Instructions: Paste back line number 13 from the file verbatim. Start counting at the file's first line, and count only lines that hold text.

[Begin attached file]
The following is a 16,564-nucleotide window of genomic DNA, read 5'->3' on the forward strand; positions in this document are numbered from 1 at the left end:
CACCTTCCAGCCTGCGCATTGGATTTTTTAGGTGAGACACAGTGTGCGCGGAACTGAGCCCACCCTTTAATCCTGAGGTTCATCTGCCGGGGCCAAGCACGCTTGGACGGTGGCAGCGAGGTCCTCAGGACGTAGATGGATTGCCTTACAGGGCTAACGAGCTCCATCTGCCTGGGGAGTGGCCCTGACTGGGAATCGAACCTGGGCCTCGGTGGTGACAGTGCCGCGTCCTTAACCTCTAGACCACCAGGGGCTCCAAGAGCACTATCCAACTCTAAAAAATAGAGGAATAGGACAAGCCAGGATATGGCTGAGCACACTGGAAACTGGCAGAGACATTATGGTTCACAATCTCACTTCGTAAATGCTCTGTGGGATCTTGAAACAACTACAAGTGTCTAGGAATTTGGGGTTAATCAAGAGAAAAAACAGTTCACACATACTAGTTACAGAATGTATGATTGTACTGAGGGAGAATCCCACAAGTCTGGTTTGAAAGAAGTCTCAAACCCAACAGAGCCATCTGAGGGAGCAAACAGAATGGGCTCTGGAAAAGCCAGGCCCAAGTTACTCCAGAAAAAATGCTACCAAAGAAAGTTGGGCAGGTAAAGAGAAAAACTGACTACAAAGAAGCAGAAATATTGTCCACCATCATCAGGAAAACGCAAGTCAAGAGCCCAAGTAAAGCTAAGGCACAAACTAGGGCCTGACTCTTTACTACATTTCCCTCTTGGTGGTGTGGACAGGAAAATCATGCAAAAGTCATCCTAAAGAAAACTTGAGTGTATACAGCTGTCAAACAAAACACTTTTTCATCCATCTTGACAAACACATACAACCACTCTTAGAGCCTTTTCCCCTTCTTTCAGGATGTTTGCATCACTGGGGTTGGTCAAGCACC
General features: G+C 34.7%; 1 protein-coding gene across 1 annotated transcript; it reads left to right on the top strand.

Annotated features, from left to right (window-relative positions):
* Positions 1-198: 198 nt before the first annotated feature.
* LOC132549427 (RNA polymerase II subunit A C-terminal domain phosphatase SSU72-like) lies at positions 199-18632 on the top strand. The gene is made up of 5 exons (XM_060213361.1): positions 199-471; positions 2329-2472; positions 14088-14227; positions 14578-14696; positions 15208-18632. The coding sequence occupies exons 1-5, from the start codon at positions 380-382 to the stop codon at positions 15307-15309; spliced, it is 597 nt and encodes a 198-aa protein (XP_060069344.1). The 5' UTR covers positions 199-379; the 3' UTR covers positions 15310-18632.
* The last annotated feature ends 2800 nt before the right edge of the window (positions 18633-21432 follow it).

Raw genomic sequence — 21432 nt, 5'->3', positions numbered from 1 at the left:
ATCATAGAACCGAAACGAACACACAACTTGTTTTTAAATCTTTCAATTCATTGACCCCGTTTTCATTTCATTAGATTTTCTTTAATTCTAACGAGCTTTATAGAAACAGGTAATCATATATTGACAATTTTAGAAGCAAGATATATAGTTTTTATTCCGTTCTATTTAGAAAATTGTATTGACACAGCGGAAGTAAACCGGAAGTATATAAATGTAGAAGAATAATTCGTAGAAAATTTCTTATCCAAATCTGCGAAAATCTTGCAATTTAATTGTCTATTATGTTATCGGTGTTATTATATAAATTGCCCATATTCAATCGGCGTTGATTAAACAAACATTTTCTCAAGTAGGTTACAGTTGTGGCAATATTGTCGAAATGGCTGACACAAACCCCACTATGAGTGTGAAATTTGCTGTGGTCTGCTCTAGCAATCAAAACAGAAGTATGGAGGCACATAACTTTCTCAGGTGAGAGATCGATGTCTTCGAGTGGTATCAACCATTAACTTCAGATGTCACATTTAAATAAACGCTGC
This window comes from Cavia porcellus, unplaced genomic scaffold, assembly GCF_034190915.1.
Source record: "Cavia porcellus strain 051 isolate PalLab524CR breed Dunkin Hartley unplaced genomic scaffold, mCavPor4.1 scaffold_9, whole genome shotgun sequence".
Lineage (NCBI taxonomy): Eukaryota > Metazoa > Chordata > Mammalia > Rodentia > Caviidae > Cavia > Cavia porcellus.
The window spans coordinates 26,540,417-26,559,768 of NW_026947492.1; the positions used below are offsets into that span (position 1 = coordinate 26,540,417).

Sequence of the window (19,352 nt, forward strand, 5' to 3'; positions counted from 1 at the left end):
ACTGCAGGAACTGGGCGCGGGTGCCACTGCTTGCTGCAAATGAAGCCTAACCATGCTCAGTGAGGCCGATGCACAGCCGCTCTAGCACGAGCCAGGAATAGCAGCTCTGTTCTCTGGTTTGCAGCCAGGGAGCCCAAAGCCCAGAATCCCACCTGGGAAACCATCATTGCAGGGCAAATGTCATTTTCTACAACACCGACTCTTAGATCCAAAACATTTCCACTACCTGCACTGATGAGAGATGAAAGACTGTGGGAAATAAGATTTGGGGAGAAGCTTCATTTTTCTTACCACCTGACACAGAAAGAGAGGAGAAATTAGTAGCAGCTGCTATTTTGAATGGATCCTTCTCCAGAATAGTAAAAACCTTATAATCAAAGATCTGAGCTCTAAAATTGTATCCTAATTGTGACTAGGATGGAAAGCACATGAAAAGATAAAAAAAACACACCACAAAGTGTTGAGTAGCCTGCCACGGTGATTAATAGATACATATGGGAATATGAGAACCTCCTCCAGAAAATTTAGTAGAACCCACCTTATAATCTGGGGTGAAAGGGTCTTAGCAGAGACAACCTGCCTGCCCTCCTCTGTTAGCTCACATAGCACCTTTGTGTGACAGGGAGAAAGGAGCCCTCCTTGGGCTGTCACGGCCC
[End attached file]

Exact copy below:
The window spans coordinates 26,540,417-26,559,768 of NW_026947492.1; the positions used below are offsets into that span (position 1 = coordinate 26,540,417).